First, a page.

Polian's draft magic turns Colts into model winner
Colts president Bill Polian is just an old-school scout at heart.
He willingly attends college games, enjoys interviewing players and coaches and spends countless hours studying film to evaluate college prospects. He prefers being involved to delegating, and he still believes NFL winners are built through the draft.
After decades in pro football, Polian couldn't imagine doing it any other way.
``That's how I've always done it and that's how I'm going to keep doing it until it doesn't work,'' he said with a chuckle. ``We look for athletic ability, for what we call football temperament and aggressiveness, a love for the game and durability. We want players who have the ability to process information.''
He's good at spotting them. Polian's acumen for finding and replenishing talent is virtually unmatched.
In the 1980s, he turned a reeling Buffalo franchise into the only NFL team to reach four consecutive Super Bowls. In 1995, he took advantage of the NFL's generous expansion rules and got Carolina to the 1996 NFC championship game.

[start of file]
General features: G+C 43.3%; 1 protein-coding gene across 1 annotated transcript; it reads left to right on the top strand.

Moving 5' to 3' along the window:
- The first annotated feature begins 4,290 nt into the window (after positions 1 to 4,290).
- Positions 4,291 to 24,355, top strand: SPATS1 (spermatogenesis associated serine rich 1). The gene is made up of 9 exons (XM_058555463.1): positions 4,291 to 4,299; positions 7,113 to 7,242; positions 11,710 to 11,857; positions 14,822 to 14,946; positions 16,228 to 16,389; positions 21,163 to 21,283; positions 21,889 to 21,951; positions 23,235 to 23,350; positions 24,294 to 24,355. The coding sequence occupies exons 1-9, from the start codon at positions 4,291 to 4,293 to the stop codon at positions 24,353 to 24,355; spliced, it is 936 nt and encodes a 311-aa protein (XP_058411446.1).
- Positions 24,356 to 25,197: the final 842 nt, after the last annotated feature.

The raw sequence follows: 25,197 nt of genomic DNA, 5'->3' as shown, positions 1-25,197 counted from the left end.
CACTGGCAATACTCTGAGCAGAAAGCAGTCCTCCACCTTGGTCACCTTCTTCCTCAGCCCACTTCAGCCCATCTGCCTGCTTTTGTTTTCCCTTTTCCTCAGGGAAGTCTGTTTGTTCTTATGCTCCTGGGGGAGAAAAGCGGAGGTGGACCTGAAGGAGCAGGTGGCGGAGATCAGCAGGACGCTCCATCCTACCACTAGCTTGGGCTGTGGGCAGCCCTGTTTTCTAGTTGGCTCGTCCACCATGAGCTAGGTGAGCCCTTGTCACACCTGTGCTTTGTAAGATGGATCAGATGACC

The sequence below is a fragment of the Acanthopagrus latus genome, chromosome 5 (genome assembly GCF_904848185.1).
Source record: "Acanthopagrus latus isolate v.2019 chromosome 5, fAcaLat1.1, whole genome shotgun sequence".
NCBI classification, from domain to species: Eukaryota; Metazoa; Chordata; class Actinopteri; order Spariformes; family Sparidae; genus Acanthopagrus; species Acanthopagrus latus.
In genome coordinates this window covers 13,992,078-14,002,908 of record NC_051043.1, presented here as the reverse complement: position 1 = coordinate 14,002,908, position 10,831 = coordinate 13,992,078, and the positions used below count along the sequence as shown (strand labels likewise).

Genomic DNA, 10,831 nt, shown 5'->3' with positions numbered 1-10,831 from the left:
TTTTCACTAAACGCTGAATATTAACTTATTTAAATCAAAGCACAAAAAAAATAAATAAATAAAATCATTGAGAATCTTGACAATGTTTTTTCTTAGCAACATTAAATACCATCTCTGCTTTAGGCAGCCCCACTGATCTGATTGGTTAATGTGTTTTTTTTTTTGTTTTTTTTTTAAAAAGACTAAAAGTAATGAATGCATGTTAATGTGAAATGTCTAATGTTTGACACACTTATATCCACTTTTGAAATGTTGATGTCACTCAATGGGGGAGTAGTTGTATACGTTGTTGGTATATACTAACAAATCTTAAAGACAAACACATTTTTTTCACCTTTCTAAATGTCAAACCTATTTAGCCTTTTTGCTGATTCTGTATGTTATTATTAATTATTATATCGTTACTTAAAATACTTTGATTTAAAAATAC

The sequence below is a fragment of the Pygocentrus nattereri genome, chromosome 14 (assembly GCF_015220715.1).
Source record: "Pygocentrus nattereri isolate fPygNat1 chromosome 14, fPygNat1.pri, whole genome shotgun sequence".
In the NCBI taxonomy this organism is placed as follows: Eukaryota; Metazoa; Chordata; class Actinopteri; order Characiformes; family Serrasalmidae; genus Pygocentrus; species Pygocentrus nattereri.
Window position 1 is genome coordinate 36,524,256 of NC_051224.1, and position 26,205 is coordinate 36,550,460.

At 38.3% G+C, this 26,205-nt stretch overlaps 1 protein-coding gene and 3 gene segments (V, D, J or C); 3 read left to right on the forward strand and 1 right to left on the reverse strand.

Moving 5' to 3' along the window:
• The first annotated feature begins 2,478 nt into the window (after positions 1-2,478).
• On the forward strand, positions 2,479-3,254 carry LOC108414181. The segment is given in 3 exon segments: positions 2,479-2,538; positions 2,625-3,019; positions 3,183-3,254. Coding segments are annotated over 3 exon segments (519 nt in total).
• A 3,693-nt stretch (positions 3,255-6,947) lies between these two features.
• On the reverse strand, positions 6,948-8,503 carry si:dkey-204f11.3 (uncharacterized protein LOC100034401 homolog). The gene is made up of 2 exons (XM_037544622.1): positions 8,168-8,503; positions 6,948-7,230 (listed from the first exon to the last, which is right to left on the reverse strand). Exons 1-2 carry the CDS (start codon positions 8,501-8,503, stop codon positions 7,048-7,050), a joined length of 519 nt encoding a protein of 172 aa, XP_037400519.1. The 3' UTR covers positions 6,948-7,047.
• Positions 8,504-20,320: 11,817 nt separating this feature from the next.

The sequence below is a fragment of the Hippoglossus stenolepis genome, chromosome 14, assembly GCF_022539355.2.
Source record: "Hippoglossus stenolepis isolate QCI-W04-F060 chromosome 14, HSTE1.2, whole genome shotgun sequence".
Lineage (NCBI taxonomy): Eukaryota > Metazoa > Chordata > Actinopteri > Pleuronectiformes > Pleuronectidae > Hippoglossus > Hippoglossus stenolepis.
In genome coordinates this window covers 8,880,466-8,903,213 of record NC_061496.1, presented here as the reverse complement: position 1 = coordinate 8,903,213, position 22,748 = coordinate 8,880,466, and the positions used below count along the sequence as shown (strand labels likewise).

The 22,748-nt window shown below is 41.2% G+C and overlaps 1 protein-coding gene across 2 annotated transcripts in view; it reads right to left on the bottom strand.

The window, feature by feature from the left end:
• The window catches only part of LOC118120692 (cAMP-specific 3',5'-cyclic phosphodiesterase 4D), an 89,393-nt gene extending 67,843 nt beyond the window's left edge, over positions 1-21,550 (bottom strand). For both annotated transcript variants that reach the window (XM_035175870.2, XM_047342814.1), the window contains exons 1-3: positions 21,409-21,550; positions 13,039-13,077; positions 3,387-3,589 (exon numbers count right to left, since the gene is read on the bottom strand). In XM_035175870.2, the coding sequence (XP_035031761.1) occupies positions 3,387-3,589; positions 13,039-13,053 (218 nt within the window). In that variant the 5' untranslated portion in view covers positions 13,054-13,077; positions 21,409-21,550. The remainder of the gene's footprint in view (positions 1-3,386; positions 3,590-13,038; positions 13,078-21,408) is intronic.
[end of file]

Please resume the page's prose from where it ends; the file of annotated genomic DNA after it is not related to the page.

But his masterpiece has come in Indianapolis, where he finally won a Super Bowl and his team is on the cusp of making more history. A victory Sunday over Denver would give Indy a league record 22nd consecutive regular-season wins, a record 114th win in a decade, and home-field advantage throughout the playoffs. Indy already has extended its own NFL mark of consecutive 12-win seasons to seven.
Few thought this was even possible before Polian arrived following the 1997 season. Polian's task: Rebuild a once-proud franchise that had produced only five winning seasons in the previous 20 years and had a major image problem.
Whether it was the unforgettable midnight move from Baltimore, Art Schlichter's gambling problems, John Elway's forced trade, the criticism Indy took for spending too much to get home-state native Jeff George in the 1990 draft or the infamous 1994 draft day argument between then Colts executive Bill Tobin and ESPN draft analyst Mel Kiper Jr., the Colts were anything but a model franchise.
Polian's changes began with a critical move: Taking Peyton Manning over Ryan Leaf with the No. 1 pick in the 1998 NFL draft. To the old scout, there was never a question about who he wanted.
``Television, especially sports channels, are in the business of ratings, and many times they'll construct players out of whole cloth who really have no reason to be stars,'' Polian told his radio listeners Monday night. ``The greatest of all examples is when Peyton Manning came out. They said he did not win the Heisman Trophy, and he was considered by the so-called experts to be a 'product of the system, a guy with a weak arm and a guy who didn't have room to grow.' Ryan Leaf was considered by many to have the better arm and be a better leader.''
Polian is content letting the historians determine who got it right.
During the next 11 years, Polian's draft touch seemed almost magical.